(1.) Halpern V, Raymond EG, Lopez LM. Repeated use of pre-and postcoital hormonal contraception for the prevention of pregnancy. Cochrane Database Syst Rev. 2014 Sep 26;(9):CD007595.
(2.) Festin MPR, Bahamondes L, Nguyen TMH, et al. A prospective, open-label, single arm, multicentre study to evaluate efficacy, safety and acceptability of pericoital oral contraception using levonorgestrel 1.5mg. Hum Reprod. 2016;31:530-540.
(3.) Trussell J, Raymond EG, Cleland K. Emergency Contraception: A Last Chance to Prevent Unintended Pregnancy. Princeton, NJ: Office of Population Research & Association of Reproductive Health Professionals, June 2017. Available at: http://ec.princeton. edu/questions/ec-review.pdf. Accessed June 28, 2017.
(4.) American College of Obstetricians and Gynecologists. Emergency contraception. Obstet Gynecol. 2015;126: el-ell.
(5.) International Consortium for Emergency Contraception. Repeated Use of Emergency Contraceptive Pills: The Facts. New York, NY: ICEC, October 2015. Available at: www.cecinfo.org/ custom-content/uploads/2015/10/ICEC_Repeat-Use_Oct-2015. pdf. Accessed June 28, 2017.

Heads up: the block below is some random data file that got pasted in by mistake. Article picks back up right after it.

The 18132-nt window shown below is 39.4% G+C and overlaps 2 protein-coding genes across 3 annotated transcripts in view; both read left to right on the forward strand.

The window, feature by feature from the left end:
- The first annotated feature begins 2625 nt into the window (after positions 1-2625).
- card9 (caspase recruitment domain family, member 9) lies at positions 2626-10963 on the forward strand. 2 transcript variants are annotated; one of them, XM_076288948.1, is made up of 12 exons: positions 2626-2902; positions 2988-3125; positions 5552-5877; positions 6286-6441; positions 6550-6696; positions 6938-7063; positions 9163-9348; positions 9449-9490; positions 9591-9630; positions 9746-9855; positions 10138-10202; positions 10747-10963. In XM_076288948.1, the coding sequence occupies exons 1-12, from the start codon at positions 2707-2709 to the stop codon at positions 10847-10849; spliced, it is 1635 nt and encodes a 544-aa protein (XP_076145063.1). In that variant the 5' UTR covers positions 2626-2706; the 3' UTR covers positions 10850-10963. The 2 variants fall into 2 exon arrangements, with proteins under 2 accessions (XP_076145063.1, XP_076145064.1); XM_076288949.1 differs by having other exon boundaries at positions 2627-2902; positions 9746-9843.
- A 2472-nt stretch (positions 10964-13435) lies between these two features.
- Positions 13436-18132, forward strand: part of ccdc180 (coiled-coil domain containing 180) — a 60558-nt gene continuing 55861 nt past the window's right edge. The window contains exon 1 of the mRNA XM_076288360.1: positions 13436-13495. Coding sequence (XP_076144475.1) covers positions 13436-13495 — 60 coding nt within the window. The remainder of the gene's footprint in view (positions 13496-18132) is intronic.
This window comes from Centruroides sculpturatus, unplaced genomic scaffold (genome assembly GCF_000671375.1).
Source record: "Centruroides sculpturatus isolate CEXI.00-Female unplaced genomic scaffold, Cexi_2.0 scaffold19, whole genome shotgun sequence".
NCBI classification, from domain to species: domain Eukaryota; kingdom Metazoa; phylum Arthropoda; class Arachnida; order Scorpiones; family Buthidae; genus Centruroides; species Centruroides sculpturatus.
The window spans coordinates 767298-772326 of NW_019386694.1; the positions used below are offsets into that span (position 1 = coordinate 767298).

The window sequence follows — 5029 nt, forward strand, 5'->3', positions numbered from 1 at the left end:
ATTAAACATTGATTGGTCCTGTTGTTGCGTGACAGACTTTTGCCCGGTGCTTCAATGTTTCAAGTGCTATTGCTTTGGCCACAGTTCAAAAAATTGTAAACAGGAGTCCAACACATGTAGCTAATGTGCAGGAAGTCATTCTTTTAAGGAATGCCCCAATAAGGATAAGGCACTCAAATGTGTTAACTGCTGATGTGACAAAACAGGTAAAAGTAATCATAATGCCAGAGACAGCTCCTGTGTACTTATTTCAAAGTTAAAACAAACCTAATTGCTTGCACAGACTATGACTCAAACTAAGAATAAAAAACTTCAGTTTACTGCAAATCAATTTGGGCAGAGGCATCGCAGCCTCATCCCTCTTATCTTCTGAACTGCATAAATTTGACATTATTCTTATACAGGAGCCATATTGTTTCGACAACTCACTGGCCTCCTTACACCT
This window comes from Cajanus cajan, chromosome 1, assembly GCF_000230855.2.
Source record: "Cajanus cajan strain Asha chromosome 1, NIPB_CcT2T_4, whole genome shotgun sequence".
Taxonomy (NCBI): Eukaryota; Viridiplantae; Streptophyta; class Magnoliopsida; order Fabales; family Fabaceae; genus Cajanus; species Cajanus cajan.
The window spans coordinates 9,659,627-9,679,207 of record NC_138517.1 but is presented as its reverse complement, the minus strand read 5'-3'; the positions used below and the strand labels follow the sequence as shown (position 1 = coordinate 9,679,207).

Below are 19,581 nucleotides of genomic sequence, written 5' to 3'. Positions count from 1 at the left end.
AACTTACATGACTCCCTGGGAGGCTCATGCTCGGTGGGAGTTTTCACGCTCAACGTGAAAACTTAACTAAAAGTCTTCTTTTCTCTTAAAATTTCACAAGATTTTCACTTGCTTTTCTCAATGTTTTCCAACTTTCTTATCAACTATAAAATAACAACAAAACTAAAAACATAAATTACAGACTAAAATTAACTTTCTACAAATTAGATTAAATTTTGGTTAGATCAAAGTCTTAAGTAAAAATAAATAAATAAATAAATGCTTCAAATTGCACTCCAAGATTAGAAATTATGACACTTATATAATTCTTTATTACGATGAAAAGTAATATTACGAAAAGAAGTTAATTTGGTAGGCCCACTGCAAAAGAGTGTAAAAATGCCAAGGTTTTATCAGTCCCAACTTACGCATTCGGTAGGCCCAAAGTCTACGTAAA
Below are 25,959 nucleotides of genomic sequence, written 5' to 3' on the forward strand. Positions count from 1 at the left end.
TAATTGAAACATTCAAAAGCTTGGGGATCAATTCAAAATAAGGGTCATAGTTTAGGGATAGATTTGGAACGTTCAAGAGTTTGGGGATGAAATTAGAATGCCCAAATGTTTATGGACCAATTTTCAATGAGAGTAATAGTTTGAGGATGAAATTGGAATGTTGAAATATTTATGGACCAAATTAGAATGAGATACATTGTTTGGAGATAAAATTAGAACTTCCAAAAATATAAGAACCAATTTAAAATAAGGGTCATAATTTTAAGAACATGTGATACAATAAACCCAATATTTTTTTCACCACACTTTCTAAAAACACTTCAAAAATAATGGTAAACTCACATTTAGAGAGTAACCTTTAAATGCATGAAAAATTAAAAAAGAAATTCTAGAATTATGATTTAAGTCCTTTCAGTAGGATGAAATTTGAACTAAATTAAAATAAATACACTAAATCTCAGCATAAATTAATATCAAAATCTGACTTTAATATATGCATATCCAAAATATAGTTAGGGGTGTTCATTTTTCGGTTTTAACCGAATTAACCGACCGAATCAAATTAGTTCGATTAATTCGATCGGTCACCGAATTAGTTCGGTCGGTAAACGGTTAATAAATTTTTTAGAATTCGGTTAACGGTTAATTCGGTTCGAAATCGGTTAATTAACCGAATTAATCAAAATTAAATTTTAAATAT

(6.) Dunn S, Guilbert E, Burnett M, et al. Emergency contraception. J Obstet Can. 2012;34:870-878.
(7.) Faculty of Sexual & Reproductive Healthcare of the Royal College of Obstetricians and Gynaecologists. FSRH Guideline: Emergency Contraception. March 2017 (Updated May 29,2017). Available at: https://www.fsrh.org/standards-and-guidance/documents/ ceu-clinical-guidance-emergency-contraception-march-2017/. Accessed June 28, 2017.
(8.) Guttmacher Institute. Contraceptive Use in the United States. New York, NY: Guttmacher Institute, September 2016. Available at: www.guttmacher.org/fact-sheet/contraceptive-use-unitedstates. Accessed June 28,2017.
Connie Kraus, PharmD University of Wisconsin-Madison School of Pharmacy and Department of Family Medicine and Community Health
Christopher Hooper-Lane, MA University of Wisconsin-Madison School of Medicine and Public Health, Ebling Library
DEPUTY EDITOR Rick Guthmann, MD, MPH Advocate Illinois Masonic Family Medicine Residency, Chicago
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|Title Annotation:||CLINICAL INQUIRIES: Evidence based answers from the Family Physicians Inquiries Network|
|Author:||Kraus, Connie; Hooper-Lane, Christopher; Guthmann, Rick|
|Publication:||Journal of Family Practice|
|Date:||Oct 1, 2017|